To learn more about Heartbleed and cybersecurity, read Bronk’s recent Forbes blog “What Heartbleed Means for Critical Infrastructure.”
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Women's rights after the Arab Spring
The Baker Institute’s Women and Human Rights in the Middle East Program recently hosted its inaugural International Conference on Gender and Human Rights in the Middle East, focusing on the status of women after the Arab Spring. The conference brought together leading experts to discuss topics that affect Arab women’s lives, such as domestic violence, employment and Islamic law. As Marwa Shalaby, director of the Women and Human Rights in the Middle East Program, observed in her opening remarks, “Women’s engagement at all levels of society is a prerequisite for stability and growth in the region in the coming years, and must be a priority for policymakers within and outside the region.”
Through social media, blogging and protests, Arab women took part in the Arab Spring movement on an unprecedented scale — but they have fared better in some countries than others, Valentine Moghadam, professor and director of the International Affairs Program at Northeastern University, noted in her keynote address. For example, Tunisia — which already had a vocal women’s rights movement before the Arab Spring — passed a law requiring equal numbers of women and men as electoral candidates, while Egypt actually scrapped a previous gender quota law requiring reserved seats for women. Moghadam also highlighted the importance of civil society — especially women’s rights organizations — in shaping newly democratic countries that provide a greater voice to women.
Panel discussions explored topics such as Islamic law and gender equality, women’s political and economic empowerment, and societal change after the Arab Spring. The speakers examined ways to advance women’s rights in the Middle East, from legislative reform to encouraging social movements.
Though women in the Middle East still face numerous barriers and setbacks, conference speakers emphasized the importance of women’s participation in the economic, political and social spheres — and provided valuable insight into how the future of Arab women has changed, and continues to change.
To find out more about the conference, watch Moghadam’s keynote address and the panel discussions on the Baker Institute website.
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For a complete list of upcoming events, visit our events page.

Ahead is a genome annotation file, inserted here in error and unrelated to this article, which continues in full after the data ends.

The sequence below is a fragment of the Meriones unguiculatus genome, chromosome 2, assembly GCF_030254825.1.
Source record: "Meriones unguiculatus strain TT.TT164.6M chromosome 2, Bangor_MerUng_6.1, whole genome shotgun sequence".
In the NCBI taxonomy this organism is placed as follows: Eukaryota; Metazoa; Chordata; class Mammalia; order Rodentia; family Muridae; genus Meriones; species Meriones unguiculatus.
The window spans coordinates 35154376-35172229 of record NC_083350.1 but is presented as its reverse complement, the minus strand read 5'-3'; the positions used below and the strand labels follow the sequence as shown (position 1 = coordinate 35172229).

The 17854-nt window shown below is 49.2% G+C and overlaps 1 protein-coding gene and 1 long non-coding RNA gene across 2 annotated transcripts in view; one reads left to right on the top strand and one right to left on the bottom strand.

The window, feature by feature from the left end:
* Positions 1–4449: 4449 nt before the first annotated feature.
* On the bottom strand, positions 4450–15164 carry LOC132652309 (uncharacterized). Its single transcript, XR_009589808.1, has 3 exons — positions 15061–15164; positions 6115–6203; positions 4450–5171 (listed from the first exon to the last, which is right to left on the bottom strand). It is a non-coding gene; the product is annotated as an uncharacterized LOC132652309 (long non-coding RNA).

Research and News
For a complete list, visit our research library.
- What Heartbleed Means for Critical Infrastructure, by Chris Bronk, fellow in information technology policy. April 23
- Voting Histories Could Count in Runoffs, by Mark Jones, fellow in political science. April 22
- Don't Overestimate Iran-Oman Embrace, by Kristian Coates Ulrichsen, fellow for Kuwait. April 22
- New Biotechnology Patent Guidelines Needed, by Kirstin Matthews, fellow in science and technology policy, and Maude Rowland Cuchiara, scholar for science and technology policy. April 22
- The New HHS Secretary and America's Neglected Infections of Poverty, by Peter Hotez, fellow in disease and poverty. April 18
- Vigilantism in Mexico: A New Phase in Mexico's Security Crisis, by Gary Hale, nonresident fellow for the Mexico Center. April 18
- U.S. Energy Security and the Weakening of U.S.-Saudi Ties, by Jim Krane, Wallace S. Wilson Fellow in Energy Studies. April 16
- Rebooting Trade Between the Gulf States and China, by Kristian Coates Ulrichsen, fellow for Kuwait. April 16
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Baker Institute Blog
For a complete list, visit the Baker Institute Blog.
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Rice University's Baker Institute is a nonpartisan public policy think tank located in Houston, Texas. The institute's distinguished fellows and scholars conduct research and collaborate with experts from academia, government, the media, business and private organizations on domestic and foreign policy issues with the goal of bridging the gap between the theory and practice of public policy.